Jun 3, 2015, 11:30 AM
A comprehensive study document which seeks an investment appraisal for Coastal Shipping was presented for validation on 27 August at the Paradise Suites Hotel in Kololi.
Speaking at the ceremony, Bai Ibrahim Jobe, coordinator for Enhanced Integrated Framework (EIF) project, said the aim of validating the study document is to develop an appropriate commercially viable business model to make optimal use of the coastal waters and providing sea transportation services in the sub-region.
He said: “Increased road congestion; multiple check points creating delays and imposing additional costs of goods and to some extent services; recognition of the extraordinary road construction and maintenance expenses; and technological advances of containerization and cargo handling have led many to view coastal shipping an attractive complement to road.”
According to him, the critical success factor for having coastal shipping is that it facilitates cargo movement as an inexpensive, faultless component of an integrated intermodal transportation system and taking advantage of the efficiency of port to further strengthen competitiveness as transit hub to the sub-region.
For her part, Naffie Barry, permanent secretary, Ministry of Trade, Regional Integration and Employment, stated that in a bid to remain competitive with countries in the sub-region, the Diagnostic Trade Integration Study (DTIS) has considered the port of Banjul as the focal point for transportation system and that it should not only depend on its own efficiency but also offer transport system services which is linked to hinterland and beyond.
She said: “The DTIS recognized that coastal shipping is almost non-existent now in The Gambia, hence intervention to support this study which seeks to explore with partners the possibility of starting a service linking Banjul to neighboring harbors in Conakry, Bissau Praia, etc.”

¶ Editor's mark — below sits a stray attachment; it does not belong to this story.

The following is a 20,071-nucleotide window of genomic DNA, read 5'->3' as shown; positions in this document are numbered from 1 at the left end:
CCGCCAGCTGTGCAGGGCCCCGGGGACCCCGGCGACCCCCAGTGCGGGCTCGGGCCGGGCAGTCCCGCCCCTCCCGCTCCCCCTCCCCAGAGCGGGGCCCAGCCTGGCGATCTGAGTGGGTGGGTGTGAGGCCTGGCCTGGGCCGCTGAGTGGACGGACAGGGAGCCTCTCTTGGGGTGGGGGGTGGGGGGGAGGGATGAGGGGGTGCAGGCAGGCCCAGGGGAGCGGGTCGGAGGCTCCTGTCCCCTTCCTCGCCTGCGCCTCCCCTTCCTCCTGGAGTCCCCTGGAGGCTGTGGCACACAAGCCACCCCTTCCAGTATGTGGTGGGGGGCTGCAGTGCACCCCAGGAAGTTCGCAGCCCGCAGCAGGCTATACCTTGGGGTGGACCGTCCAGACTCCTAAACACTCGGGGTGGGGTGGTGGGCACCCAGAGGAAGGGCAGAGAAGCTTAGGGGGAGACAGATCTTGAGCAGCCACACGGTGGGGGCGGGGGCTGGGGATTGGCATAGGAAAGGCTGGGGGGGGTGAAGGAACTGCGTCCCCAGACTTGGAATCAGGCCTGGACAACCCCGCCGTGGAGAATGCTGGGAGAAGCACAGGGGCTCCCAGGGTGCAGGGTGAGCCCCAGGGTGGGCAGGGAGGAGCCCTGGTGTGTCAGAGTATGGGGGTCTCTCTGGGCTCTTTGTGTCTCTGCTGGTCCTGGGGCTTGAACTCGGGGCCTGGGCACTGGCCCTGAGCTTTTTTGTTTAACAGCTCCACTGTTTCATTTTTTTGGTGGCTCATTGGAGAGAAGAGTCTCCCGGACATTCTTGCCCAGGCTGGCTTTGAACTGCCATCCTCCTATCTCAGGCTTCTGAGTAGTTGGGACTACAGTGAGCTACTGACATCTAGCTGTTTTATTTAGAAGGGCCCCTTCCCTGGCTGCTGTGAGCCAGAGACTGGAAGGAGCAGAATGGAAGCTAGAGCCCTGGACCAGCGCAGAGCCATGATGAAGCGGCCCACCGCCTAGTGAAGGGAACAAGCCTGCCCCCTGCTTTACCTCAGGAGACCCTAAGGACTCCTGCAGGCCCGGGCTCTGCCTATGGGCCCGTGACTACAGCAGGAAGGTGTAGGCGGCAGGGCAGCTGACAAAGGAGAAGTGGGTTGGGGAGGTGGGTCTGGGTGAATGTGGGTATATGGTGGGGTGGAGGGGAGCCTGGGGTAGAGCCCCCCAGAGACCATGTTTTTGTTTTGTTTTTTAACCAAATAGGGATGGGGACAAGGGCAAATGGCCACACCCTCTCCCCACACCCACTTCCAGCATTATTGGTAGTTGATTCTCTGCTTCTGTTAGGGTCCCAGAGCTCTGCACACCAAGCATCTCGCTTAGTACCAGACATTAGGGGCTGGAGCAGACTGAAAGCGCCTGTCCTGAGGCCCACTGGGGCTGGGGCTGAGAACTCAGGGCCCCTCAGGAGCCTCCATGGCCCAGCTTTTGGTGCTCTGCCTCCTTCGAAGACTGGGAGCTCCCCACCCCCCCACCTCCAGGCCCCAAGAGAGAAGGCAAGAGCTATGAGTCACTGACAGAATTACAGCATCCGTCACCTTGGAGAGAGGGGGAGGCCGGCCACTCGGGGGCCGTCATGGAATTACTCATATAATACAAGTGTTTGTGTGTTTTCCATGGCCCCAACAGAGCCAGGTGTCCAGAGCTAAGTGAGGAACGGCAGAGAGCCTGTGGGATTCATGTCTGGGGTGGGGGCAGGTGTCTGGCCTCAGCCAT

She said that such a service would deal with general cargo, most of it originating from containerized imports which would be unstuffed in the bonded port area or in Banjul unbounded warehouses.
Kalipha Bah, director of Banjul Shipping Yard, revealed that the development of coastal shipping would therefore represent an important alternative to road and rail transport for the ECOWAS sub-region with a population of more than 250 million and an annual trade valued at more than 500 billion dollars according to World Bank statistics.
“Given the poor state of the road infrastructure networks that link sub-regional countries coupled with numerous security and municipal checkpoints, the lack of adequate haulage companies to provide road worthy vehicles according to Interstate Road Transit requirements and reluctance in the full implementation of the ECOWAS protocols on the free movement of goods and services, coastal shipping therefore becomes the ultimate option to cross border road transportation,” he said.
Notwithstanding, its comparative advantage in terms of cheaper freight cost per ton-mile, coastal shipping also poses challenges for effective competitiveness which include ship charges in ports, shore handling charges at warehouses and loading/discharging ports, storage charges and so on; which increased operational costs of shipping in the sub-region.